I'm not worried about offending anyone by saying that because, the reality is, those folks aren't going to read this blog. They never do.

I do understand the desire to experiment and see who actually reads your Facebook posts. I "like" or otherwise react to most every friend's Facebook status update that I actually read, but most people don't - they just scroll through their newsfeed. And since I'm one of those sincere Facebook posters - unless there are quotes around something in my status update, I wrote it - I confess that I am a little hurt when a post of my own words gets no likes.

I confess that I've long tested whether or not people read my blogs. I've done it for years. My test is usually dropping something very juicy in the middle or at the end of a blog, something that any reader would react to with a "wow", at least. Then I wait and see who comments on that specific thing on Facebook or in an email to me or on the blog itself. Like when I was in Afghanistan: I wrote regularly about my experiences, and often put something jaw-dropping somewhere in the blog. Days later, I'd get emails from people asking me, "How's it going?" and then they'd go on about whatever, and I'd realize, wow, they so aren't reading my blogs, because if they did, they wouldn't just ask "How's it going?" They would ask, "Holy crap did that really happen?!?" Or when I had a motorcycle wreck in Utah - I wrote all about it in a travel blog, in great detail, and then posted a link to the blog on Facebook, without mentioning it - just said, "Hey, here's my travelogue from Utah. It was quite an adventure!" After about a dozen "great blog" comments, one friend - ONE - wrote "Oh my god, are you okay? I can't believe those photos!" I knew all those other folks hadn't actually read the blog - but she had.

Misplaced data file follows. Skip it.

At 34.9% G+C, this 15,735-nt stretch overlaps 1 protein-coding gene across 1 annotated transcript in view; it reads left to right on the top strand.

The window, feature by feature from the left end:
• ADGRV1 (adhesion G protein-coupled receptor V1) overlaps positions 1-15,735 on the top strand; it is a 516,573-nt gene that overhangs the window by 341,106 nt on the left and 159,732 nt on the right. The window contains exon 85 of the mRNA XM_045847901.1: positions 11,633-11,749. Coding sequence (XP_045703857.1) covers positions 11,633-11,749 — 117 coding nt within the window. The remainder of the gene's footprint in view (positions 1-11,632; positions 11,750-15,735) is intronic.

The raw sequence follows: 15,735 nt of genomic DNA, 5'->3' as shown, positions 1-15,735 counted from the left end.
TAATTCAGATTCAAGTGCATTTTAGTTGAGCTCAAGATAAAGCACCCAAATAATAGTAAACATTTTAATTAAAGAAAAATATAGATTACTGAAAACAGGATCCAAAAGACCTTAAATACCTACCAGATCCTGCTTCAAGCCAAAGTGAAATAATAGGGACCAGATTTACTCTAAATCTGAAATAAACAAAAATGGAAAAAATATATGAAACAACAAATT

Honestly, I get more feedback from strangers about my blogs than from friends. But that feedback is often so touching, it keeps me writing.

I'm so weird: I actually read my friends' blogs. You write some big essay online and post a link to it, and I actually go and read it. I also go through all of your vacation photos if you share them online. I do it because you are asking me to by posting a link, and I do it because I enjoy it. I confess I don't usually listen to your podcasts. Because to listen to a podcast, I have to be doing something - like washing the dishes or dusting or folding laundry - and I hate doing those things.